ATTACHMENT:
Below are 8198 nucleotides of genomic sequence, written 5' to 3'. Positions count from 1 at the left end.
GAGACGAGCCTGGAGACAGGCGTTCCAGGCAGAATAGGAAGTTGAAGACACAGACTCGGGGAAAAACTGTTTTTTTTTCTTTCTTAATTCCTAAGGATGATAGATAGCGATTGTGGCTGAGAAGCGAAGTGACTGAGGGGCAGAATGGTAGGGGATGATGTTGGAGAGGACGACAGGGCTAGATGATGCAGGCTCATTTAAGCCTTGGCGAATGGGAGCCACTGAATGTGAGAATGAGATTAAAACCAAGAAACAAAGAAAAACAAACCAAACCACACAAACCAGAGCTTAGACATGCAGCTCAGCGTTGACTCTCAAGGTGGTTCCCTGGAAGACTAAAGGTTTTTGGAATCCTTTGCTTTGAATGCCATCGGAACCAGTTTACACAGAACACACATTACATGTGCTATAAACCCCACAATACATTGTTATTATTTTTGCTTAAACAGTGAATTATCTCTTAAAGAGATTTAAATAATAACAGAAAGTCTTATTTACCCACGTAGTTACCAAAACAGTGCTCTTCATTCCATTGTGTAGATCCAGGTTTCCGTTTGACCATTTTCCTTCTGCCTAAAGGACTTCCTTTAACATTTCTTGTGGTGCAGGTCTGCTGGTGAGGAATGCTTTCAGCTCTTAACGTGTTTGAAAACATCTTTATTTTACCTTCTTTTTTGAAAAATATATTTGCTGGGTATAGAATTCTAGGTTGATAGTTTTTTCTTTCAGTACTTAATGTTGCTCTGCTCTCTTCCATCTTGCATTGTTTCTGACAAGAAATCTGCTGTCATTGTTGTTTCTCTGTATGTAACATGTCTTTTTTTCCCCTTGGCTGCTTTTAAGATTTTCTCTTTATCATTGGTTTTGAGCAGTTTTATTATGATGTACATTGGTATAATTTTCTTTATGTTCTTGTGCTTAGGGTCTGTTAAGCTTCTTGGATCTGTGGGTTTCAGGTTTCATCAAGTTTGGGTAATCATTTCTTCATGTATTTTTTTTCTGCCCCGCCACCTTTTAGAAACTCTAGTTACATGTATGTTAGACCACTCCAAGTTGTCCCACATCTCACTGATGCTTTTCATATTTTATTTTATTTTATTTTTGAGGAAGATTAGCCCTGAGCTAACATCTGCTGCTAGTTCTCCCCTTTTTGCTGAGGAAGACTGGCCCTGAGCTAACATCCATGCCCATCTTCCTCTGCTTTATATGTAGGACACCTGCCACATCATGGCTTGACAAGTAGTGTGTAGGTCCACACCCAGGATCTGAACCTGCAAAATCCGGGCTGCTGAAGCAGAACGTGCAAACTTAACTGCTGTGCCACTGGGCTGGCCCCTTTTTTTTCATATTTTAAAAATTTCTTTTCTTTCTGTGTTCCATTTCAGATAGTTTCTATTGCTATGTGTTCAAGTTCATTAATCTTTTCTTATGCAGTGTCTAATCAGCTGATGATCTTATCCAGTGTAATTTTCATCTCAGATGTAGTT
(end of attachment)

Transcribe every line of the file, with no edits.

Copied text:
Below are 8198 nucleotides of genomic sequence, written 5' to 3'. Positions count from 1 at the left end.
GAGACGAGCCTGGAGACAGGCGTTCCAGGCAGAATAGGAAGTTGAAGACACAGACTCGGGGAAAAACTGTTTTTTTTTCTTTCTTAATTCCTAAGGATGATAGATAGCGATTGTGGCTGAGAAGCGAAGTGACTGAGGGGCAGAATGGTAGGGGATGATGTTGGAGAGGACGACAGGGCTAGATGATGCAGGCTCATTTAAGCCTTGGCGAATGGGAGCCACTGAATGTGAGAATGAGATTAAAACCAAGAAACAAAGAAAAACAAACCAAACCACACAAACCAGAGCTTAGACATGCAGCTCAGCGTTGACTCTCAAGGTGGTTCCCTGGAAGACTAAAGGTTTTTGGAATCCTTTGCTTTGAATGCCATCGGAACCAGTTTACACAGAACACACATTACATGTGCTATAAACCCCACAATACATTGTTATTATTTTTGCTTAAACAGTGAATTATCTCTTAAAGAGATTTAAATAATAACAGAAAGTCTTATTTACCCACGTAGTTACCAAAACAGTGCTCTTCATTCCATTGTGTAGATCCAGGTTTCCGTTTGACCATTTTCCTTCTGCCTAAAGGACTTCCTTTAACATTTCTTGTGGTGCAGGTCTGCTGGTGAGGAATGCTTTCAGCTCTTAACGTGTTTGAAAACATCTTTATTTTACCTTCTTTTTTGAAAAATATATTTGCTGGGTATAGAATTCTAGGTTGATAGTTTTTTCTTTCAGTACTTAATGTTGCTCTGCTCTCTTCCATCTTGCATTGTTTCTGACAAGAAATCTGCTGTCATTGTTGTTTCTCTGTATGTAACATGTCTTTTTTTCCCCTTGGCTGCTTTTAAGATTTTCTCTTTATCATTGGTTTTGAGCAGTTTTATTATGATGTACATTGGTATAATTTTCTTTATGTTCTTGTGCTTAGGGTCTGTTAAGCTTCTTGGATCTGTGGGTTTCAGGTTTCATCAAGTTTGGGTAATCATTTCTTCATGTATTTTTTTTCTGCCCCGCCACCTTTTAGAAACTCTAGTTACATGTATGTTAGACCACTCCAAGTTGTCCCACATCTCACTGATGCTTTTCATATTTTATTTTATTTTATTTTTGAGGAAGATTAGCCCTGAGCTAACATCTGCTGCTAGTTCTCCCCTTTTTGCTGAGGAAGACTGGCCCTGAGCTAACATCCATGCCCATCTTCCTCTGCTTTATATGTAGGACACCTGCCACATCATGGCTTGACAAGTAGTGTGTAGGTCCACACCCAGGATCTGAACCTGCAAAATCCGGGCTGCTGAAGCAGAACGTGCAAACTTAACTGCTGTGCCACTGGGCTGGCCCCTTTTTTTTCATATTTTAAAAATTTCTTTTCTTTCTGTGTTCCATTTCAGATAGTTTCTATTGCTATGTGTTCAAGTTCATTAATCTTTTCTTATGCAGTGTCTAATCAGCTGATGATCTTATCCAGTGTAATTTTCATCTCAGATGTAGTT